Trough (meteorology) elongated region of low atmospheric pressure

A trough is an elongated (extended) region of relatively low atmospheric pressure, often associated with fronts. Troughs may be at the surface, or aloft, or both under various conditions. Most troughs bring clouds, showers, and a wind shift, particularly following the passage of the trough. This results from convergence or "squeezing" which forces lifting of moist air behind the trough line.

Pascal (unit) SI unit of pressure

The pascal is the SI derived unit of pressure used to quantify internal pressure, stress, Young's modulus and ultimate tensile strength. It is defined as one newton per square metre. It is named after the French polymath Blaise Pascal.

Bar (unit) non-SI unit of pressure

The bar is a metric unit of pressure, but is not approved as part of the International System of Units (SI). It is defined as exactly equal to 100,000 Pa, which is slightly less than the current average atmospheric pressure on Earth at sea level.

Late on 10 April, the center of Olivia passed near Barrow Island at peak intensity. Shortly thereafter, the storm passed near Varanus Island as a high-end Category 4 or low-end Category 5 cyclone. [4] [5] Within several hours of passing by Varanus Island, Olivia made landfall near Mardie at peak intensity. [2] Shortly thereafter, the storm began to weaken overland. Accelerating to the southeast, the storm became disorganized and winds decreased below hurricane-force. [4] During the afternoon of 11 April, Olivia weakened to a tropical low over southern Australia. It moved over the Great Australian Bight and lost its identity as a gale-force low on 12 April, [2] after it was absorbed by a trough. [6]

Varanus Island is the largest of the Lowendal Islands, an archipelago off the north west coast of Western Australia, near Karratha in the Pilbara region. It is located at 20°39′3″S115°34′27″E.

Great Australian Bight Oceanic bight off the central and western portions of the southern coastline of mainland Australia

The Great Australian Bight is a large oceanic bight, or open bay, off the central and western portions of the southern coastline of mainland Australia.

Impact and aftermath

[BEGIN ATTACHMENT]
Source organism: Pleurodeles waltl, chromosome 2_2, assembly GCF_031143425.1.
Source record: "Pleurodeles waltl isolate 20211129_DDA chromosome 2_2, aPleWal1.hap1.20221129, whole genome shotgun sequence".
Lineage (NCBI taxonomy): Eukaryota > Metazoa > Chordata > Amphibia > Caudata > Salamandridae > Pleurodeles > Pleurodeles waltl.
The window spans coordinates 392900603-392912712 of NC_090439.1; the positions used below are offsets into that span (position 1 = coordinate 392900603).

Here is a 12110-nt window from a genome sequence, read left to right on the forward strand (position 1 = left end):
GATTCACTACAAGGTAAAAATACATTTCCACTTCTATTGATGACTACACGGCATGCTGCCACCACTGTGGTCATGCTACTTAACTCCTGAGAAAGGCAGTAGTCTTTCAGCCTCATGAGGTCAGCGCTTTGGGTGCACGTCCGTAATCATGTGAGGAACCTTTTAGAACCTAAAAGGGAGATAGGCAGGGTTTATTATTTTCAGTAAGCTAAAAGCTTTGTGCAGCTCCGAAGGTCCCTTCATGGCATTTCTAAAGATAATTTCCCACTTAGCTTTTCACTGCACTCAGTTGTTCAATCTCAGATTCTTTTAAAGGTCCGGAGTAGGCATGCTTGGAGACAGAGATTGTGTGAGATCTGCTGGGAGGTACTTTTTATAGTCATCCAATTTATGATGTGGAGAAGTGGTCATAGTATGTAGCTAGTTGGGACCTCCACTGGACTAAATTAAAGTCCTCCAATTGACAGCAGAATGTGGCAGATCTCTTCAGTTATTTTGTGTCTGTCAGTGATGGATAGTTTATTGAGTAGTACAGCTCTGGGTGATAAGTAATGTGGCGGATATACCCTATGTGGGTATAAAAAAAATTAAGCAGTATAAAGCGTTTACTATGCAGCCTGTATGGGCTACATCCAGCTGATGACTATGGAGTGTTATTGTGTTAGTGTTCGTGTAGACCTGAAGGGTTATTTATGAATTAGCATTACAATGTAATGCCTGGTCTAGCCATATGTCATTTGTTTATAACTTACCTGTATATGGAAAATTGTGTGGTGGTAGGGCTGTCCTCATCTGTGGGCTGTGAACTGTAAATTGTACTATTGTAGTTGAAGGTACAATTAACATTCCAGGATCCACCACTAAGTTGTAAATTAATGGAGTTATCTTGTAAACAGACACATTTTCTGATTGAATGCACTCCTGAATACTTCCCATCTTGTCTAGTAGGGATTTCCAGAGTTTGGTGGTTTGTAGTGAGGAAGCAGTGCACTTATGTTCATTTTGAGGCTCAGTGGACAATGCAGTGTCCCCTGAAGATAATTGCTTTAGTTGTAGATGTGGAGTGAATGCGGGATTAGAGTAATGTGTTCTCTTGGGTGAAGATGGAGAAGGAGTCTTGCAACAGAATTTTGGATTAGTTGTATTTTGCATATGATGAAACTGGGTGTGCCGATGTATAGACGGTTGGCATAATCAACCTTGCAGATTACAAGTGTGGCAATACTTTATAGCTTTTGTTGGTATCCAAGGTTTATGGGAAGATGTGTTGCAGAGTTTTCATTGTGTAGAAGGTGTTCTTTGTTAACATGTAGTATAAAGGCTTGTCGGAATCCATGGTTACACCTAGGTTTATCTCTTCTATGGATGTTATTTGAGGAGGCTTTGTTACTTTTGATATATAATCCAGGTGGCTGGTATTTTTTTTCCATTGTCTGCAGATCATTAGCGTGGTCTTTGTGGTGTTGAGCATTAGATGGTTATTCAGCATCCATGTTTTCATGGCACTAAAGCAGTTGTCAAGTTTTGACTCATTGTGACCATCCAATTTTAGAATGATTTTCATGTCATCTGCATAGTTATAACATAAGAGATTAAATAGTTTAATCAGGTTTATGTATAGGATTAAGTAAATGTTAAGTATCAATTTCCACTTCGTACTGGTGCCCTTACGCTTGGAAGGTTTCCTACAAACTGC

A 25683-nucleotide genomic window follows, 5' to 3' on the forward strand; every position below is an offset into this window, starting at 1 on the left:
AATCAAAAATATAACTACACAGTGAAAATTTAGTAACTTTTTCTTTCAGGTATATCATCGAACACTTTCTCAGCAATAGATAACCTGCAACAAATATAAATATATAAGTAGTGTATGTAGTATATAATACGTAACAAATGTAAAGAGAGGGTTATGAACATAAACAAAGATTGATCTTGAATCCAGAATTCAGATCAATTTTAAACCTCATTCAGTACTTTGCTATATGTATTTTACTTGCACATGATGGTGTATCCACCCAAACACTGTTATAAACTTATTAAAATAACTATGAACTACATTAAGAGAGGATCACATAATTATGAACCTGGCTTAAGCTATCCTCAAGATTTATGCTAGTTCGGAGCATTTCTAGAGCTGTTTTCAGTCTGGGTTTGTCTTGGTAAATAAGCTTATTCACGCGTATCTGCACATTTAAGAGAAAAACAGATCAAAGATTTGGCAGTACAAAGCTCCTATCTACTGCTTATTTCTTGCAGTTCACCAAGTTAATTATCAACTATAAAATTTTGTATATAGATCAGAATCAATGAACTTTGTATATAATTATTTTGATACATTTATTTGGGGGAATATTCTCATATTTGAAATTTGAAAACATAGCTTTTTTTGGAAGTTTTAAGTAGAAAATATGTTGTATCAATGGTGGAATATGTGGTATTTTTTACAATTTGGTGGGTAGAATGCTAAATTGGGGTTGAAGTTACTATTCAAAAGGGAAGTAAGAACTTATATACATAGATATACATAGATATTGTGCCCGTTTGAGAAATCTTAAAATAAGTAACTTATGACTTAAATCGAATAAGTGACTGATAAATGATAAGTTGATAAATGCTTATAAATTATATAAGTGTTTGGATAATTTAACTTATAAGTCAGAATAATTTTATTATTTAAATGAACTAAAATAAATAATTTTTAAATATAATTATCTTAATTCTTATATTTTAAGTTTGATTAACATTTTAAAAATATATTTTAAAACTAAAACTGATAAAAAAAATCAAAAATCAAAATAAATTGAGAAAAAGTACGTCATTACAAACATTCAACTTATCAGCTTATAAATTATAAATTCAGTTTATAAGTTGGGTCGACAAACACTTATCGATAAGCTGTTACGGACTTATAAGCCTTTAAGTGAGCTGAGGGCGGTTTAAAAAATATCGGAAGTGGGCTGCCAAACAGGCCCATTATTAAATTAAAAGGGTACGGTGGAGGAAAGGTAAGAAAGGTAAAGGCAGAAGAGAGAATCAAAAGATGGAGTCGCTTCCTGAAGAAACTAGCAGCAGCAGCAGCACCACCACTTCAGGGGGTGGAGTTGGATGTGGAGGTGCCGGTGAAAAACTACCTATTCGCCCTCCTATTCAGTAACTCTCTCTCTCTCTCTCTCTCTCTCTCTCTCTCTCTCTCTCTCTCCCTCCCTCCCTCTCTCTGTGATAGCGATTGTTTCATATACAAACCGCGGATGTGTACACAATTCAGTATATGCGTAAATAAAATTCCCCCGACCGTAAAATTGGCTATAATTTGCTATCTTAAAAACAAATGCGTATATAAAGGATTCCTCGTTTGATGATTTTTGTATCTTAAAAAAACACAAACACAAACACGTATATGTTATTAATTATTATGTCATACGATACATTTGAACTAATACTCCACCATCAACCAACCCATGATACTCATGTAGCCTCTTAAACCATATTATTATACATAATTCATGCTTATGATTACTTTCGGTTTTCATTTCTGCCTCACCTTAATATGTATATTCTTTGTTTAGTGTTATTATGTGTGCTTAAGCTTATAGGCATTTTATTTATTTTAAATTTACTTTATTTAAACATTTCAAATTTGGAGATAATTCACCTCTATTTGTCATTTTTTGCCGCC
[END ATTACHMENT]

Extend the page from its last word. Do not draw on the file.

As a minimal cyclone in the Timor Sea, Olivia brought minor rainfall and gusty winds to parts of the Northern Territory. [7] On 9 April, the fringes of the storm dropped 84 mm (3.3 in) in the Kimberley region of Western Australia. [8] An oil rig in the Timor Sea recorded a wind gust of 127 km/h (79 mph) during the storm's passage. [7] Offshore, Olivia affected the southern portion of Australia's Northwest Shelf, which had 24 oil and gas facilities. [9] The storm produced large swells up to 21 m (69 ft), in conjunction with extreme wind gusts 265 km/h (165 mph). [2] Waves toppled an oil drilling structure about 40 km (25 mi) northeast of Barrow Island, the first of its kind to fail since the 1980s. The waves also wrecked several anchors for underwater pipelines, although no lines were ruptured. On Barrow Island, the winds knocked over 30  pumpjacks, [9] and several buildings and instruments were damaged, while high waves incurred beach erosion. [8] Damage to offshore platforms was estimated in the millions of dollars. [2]

Timor Sea A sea bounded to the north by the island of Timor, to the east by the Arafura Sea, to the south by Australia

The Timor Sea is a relatively shallow sea bounded to the north by the island of Timor, to the east by the Arafura Sea, to the south by Australia.

Northern Territory federal territory of Australia

The Northern Territory is an Australian territory in the central and central northern regions of Australia. It shares borders with Western Australia to the west, South Australia to the south, and Queensland to the east. To the north, the territory looks out to the Timor Sea, the Arafura Sea and the Gulf of Carpentaria, including Western New Guinea and other Indonesian islands. The NT covers 1,349,129 square kilometres (520,902 sq mi), making it the third-largest Australian federal division, and the 11th-largest country subdivision in the world. It is sparsely populated, with a population of only 246,700, making it the least-populous of Australia's eight states and major territories, with fewer than half as many people as Tasmania.

Kimberley (Western Australia) Region in Western Australia

The Kimberley is the northernmost of the nine regions of Western Australia. It is bordered on the west by the Indian Ocean, on the north by the Timor Sea, on the south by the Great Sandy and Tanami Deserts in the region of Pilbara, and on the east by the Northern Territory.